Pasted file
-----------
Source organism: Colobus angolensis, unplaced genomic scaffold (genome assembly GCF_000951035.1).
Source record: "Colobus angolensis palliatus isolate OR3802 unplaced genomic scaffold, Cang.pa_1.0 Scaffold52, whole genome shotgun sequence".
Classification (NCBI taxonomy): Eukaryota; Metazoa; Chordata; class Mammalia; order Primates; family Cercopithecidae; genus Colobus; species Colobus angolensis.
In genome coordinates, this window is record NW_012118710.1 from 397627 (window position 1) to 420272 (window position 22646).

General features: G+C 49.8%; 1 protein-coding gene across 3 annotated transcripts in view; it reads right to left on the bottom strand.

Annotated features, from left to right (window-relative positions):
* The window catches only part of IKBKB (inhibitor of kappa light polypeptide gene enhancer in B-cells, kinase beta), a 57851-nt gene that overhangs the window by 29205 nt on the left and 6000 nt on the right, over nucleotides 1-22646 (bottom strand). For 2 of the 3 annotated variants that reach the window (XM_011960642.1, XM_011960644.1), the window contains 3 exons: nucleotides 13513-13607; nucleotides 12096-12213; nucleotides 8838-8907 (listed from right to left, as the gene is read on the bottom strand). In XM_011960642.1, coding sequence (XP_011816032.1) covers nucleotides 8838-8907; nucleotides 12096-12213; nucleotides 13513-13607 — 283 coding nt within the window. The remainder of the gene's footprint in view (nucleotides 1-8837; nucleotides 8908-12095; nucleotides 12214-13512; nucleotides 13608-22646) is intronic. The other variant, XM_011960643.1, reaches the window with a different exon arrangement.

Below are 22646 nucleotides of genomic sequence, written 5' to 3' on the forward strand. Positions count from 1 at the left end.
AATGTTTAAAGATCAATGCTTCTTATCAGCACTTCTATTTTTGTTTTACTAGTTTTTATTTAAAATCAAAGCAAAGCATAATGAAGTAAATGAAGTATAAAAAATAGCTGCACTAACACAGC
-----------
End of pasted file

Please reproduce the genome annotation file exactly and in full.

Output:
Source organism: Colobus angolensis, unplaced genomic scaffold (genome assembly GCF_000951035.1).
Source record: "Colobus angolensis palliatus isolate OR3802 unplaced genomic scaffold, Cang.pa_1.0 Scaffold52, whole genome shotgun sequence".
Classification (NCBI taxonomy): Eukaryota; Metazoa; Chordata; class Mammalia; order Primates; family Cercopithecidae; genus Colobus; species Colobus angolensis.
In genome coordinates, this window is record NW_012118710.1 from 397627 (window position 1) to 420272 (window position 22646).

General features: G+C 49.8%; 1 protein-coding gene across 3 annotated transcripts in view; it reads right to left on the bottom strand.

Annotated features, from left to right (window-relative positions):
* The window catches only part of IKBKB (inhibitor of kappa light polypeptide gene enhancer in B-cells, kinase beta), a 57851-nt gene that overhangs the window by 29205 nt on the left and 6000 nt on the right, over nucleotides 1-22646 (bottom strand). For 2 of the 3 annotated variants that reach the window (XM_011960642.1, XM_011960644.1), the window contains 3 exons: nucleotides 13513-13607; nucleotides 12096-12213; nucleotides 8838-8907 (listed from right to left, as the gene is read on the bottom strand). In XM_011960642.1, coding sequence (XP_011816032.1) covers nucleotides 8838-8907; nucleotides 12096-12213; nucleotides 13513-13607 — 283 coding nt within the window. The remainder of the gene's footprint in view (nucleotides 1-8837; nucleotides 8908-12095; nucleotides 12214-13512; nucleotides 13608-22646) is intronic. The other variant, XM_011960643.1, reaches the window with a different exon arrangement.

Below are 22646 nucleotides of genomic sequence, written 5' to 3' on the forward strand. Positions count from 1 at the left end.
AATGTTTAAAGATCAATGCTTCTTATCAGCACTTCTATTTTTGTTTTACTAGTTTTTATTTAAAATCAAAGCAAAGCATAATGAAGTAAATGAAGTATAAAAAATAGCTGCACTAACACAGC